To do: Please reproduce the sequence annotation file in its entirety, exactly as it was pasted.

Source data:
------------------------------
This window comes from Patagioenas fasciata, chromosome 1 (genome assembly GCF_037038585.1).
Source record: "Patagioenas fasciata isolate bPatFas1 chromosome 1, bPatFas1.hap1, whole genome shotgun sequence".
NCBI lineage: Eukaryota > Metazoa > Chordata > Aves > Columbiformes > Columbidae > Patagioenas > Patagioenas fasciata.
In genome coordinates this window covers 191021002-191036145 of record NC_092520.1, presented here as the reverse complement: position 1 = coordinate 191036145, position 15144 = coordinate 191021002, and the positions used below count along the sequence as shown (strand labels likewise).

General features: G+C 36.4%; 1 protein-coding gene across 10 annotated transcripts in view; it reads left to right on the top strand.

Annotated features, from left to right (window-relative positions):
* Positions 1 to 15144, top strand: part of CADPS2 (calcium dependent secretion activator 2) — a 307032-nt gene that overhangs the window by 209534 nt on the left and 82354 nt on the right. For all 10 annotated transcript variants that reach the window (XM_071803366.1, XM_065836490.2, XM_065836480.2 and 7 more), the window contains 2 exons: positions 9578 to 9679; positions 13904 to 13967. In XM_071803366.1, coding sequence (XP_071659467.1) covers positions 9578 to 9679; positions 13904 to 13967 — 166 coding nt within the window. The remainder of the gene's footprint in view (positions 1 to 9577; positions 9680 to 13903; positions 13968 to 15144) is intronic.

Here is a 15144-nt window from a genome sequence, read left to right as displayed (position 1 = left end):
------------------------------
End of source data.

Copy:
This window comes from Patagioenas fasciata, chromosome 1 (genome assembly GCF_037038585.1).
Source record: "Patagioenas fasciata isolate bPatFas1 chromosome 1, bPatFas1.hap1, whole genome shotgun sequence".
NCBI lineage: Eukaryota > Metazoa > Chordata > Aves > Columbiformes > Columbidae > Patagioenas > Patagioenas fasciata.
In genome coordinates this window covers 191021002-191036145 of record NC_092520.1, presented here as the reverse complement: position 1 = coordinate 191036145, position 15144 = coordinate 191021002, and the positions used below count along the sequence as shown (strand labels likewise).

General features: G+C 36.4%; 1 protein-coding gene across 10 annotated transcripts in view; it reads left to right on the top strand.

Annotated features, from left to right (window-relative positions):
* Positions 1 to 15144, top strand: part of CADPS2 (calcium dependent secretion activator 2) — a 307032-nt gene that overhangs the window by 209534 nt on the left and 82354 nt on the right. For all 10 annotated transcript variants that reach the window (XM_071803366.1, XM_065836490.2, XM_065836480.2 and 7 more), the window contains 2 exons: positions 9578 to 9679; positions 13904 to 13967. In XM_071803366.1, coding sequence (XP_071659467.1) covers positions 9578 to 9679; positions 13904 to 13967 — 166 coding nt within the window. The remainder of the gene's footprint in view (positions 1 to 9577; positions 9680 to 13903; positions 13968 to 15144) is intronic.

Here is a 15144-nt window from a genome sequence, read left to right as displayed (position 1 = left end):